“When a man in a forest thinks he is going forward in a straight line, in reality he is going in a circle, I did my best to go in a circle, hoping to go in a straight line.”
- Samuel Beckett, Molloy
|Vasilis Avramidis, "Caretakers," 2012|
140x100cm, oil on canvas
According to J. Crews in "Forest and tree symbolism in folklore," many cultures believe that trees function as "receptacles for spirits or souls." No wonder the forest can bring such company, offering fodder for so many childhood imaginings.
Yet the nature of the forest--and of the tree--is double-edged. The forest can be blinding, dense and frightening, endless and beguiling. The tree, though rooted, stands alone, often condemned to never touch another of its kind. Do we really wish to grow these kinds of roots? How do we know exactly where to cast our lot? At what point does the magic engulf us?
A lovely and painful song about what it means to decide to grow (roots) through love is "Tanglewood tree," by Dave Carter.
Love is a tanglewood tree in a bower of green
In a forest at dawn
Fair while the mockingbird sings, but she soon lifts her wings
And the music is gone
Young lovers in the tall grass with their hearts open wide
When the red summer poppies bloom
But love is a trackless domain and the rumor of rain
In the late afternoon
Love is an old root that creeps through the meadows of sleep
When the long shadows cast
Thin as a vagrant young vine, it encircles and twines
And it holds the heart fast
Catches dreamers in the wildwood with the stars in their eyes
And the moon in their tousled hair
But love is a light in the sky, and an unspoken lie
And a half-whispered prayer
I'm walkin' down a bone-dry river but the cool mirage runs true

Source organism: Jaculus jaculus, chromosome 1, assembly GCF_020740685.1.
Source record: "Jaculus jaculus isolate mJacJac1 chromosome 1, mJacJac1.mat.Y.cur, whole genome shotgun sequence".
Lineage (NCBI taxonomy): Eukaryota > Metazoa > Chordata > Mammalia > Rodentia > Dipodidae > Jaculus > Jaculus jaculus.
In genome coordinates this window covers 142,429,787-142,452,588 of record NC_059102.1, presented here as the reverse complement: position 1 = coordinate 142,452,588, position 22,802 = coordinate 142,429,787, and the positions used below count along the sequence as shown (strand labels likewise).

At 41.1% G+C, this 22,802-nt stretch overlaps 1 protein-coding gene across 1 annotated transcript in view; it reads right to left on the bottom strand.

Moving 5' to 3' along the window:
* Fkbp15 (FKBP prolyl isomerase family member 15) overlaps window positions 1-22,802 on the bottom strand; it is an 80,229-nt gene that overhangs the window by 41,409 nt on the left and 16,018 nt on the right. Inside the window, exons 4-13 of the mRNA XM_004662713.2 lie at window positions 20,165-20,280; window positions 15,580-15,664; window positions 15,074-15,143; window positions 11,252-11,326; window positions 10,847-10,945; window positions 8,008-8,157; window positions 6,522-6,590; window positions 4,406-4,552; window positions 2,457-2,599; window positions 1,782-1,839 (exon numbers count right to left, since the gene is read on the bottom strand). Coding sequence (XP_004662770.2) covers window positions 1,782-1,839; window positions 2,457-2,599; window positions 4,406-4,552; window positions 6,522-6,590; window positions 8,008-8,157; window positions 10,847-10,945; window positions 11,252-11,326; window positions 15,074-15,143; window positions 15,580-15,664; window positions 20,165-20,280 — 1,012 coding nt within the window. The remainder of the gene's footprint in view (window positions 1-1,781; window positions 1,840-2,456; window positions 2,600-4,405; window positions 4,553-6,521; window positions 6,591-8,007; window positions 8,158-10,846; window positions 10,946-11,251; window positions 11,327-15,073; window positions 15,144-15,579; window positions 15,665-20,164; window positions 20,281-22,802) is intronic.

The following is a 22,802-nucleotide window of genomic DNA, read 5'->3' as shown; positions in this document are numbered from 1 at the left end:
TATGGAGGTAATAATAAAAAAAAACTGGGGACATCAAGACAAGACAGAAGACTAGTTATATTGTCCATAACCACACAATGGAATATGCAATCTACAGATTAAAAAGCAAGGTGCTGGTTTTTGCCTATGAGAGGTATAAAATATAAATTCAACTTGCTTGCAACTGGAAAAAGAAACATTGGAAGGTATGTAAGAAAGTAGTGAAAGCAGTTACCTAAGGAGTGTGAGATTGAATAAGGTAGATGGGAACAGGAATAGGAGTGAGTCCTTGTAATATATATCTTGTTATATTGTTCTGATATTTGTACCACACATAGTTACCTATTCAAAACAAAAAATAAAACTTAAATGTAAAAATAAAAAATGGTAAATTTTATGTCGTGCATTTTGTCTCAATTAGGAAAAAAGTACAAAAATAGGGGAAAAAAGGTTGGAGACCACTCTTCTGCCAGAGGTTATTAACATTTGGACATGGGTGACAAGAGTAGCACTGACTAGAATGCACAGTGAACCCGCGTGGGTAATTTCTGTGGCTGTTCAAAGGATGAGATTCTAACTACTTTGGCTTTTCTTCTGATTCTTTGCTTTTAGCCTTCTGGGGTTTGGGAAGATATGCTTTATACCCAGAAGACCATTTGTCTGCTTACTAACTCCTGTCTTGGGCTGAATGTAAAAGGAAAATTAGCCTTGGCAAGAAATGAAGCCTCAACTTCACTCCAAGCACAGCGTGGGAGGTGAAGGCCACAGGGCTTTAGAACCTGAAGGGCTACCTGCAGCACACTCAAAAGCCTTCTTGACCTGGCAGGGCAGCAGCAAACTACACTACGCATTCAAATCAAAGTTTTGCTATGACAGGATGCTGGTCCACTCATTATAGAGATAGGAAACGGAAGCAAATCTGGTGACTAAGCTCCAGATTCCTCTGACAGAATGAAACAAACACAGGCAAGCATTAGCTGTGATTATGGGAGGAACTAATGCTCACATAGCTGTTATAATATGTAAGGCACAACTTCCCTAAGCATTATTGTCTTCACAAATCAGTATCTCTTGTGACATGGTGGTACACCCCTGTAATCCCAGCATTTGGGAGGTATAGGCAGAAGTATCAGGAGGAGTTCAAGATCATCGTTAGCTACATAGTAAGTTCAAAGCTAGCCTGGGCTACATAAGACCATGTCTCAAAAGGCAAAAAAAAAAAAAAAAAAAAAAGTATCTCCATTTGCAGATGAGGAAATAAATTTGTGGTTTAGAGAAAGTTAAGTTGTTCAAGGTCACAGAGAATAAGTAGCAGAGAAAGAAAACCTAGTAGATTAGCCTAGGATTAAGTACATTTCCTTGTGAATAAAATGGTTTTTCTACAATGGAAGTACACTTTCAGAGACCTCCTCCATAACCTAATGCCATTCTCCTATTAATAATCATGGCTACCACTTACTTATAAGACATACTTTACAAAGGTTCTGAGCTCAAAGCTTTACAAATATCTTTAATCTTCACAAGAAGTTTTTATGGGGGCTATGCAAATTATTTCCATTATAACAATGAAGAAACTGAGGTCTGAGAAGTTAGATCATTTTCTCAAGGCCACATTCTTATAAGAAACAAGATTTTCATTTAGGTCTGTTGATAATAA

I'm bankin' on the fables of the far, far better things we do
I'm livin' for the day of reck'nin countin' down the hours
I yearn away, I burn away, I turn away the fairest flower of love, 'cause darlin'
Love is a garden of thorns
Love's garden of thorns, how it grows
And a crow in the corn
Black crow in the corn hummin' low
And the brake growing wild
Brake nettle so pretty and wild
And thistles surround the edge of the
Cold when the summer is spent
Dim dark hour as the sun moves away
In the jade heart's lament
Lamenting a lost summer day
For the faith of a child
Who nurtures the faith of a child
When nothing remains to cover her eyes?
My body has a number and my face has a name
My body has a number, maybe my face has a name
And each day looks the same to me
Each hour like each hour before
But love is a voice on the wind
This longing is a voice on the wind
And the wages of sin
She cultivates the wages of sin
And a tanglewood tree
In a tanglewood tree
Yet the tree is not only of this earth. It is also of the sky: "The medieval Cabbalists represented creation as a tree with its roots in the reality of spirit (the sky) and its branches upon the earth (material reality)" (Crews, 43). So we are not condemned to suffocation. There must be other ways to grow.
|Blue Christmas tree|
"Quantum entanglement is one of the central principles of quantum physics, though it is also highly misunderstood. In short, quantum entanglement means that multiple particles are linked together in a way such that the measurement of one particle's quantum state determines the possible quantum states of the other particles" (read more here).
Apparently, this works across time as well as space. We are deeply entwined, yet this is not an overgrowth, or a distortion of something that was once comforting and beautiful. It is our very nature, and it is how we survive.
So if we look skyward instead, and grow our roots toward the heavens, will we find ourselves less tangled? Will the space that is not nothingness, because it is different from black holes, fill us with the room to breathe? Will the divinity of the stars anchor us as we stretch to understand how we connect? I cannot imagine we would be so different from the rest of the universe that we could not trust this. Whether we call it faith, spirituality, love, or just following our nature, it is in this expansive tangle that we root in each other, the earth, and the stars, all enmeshed in that which we cannot see.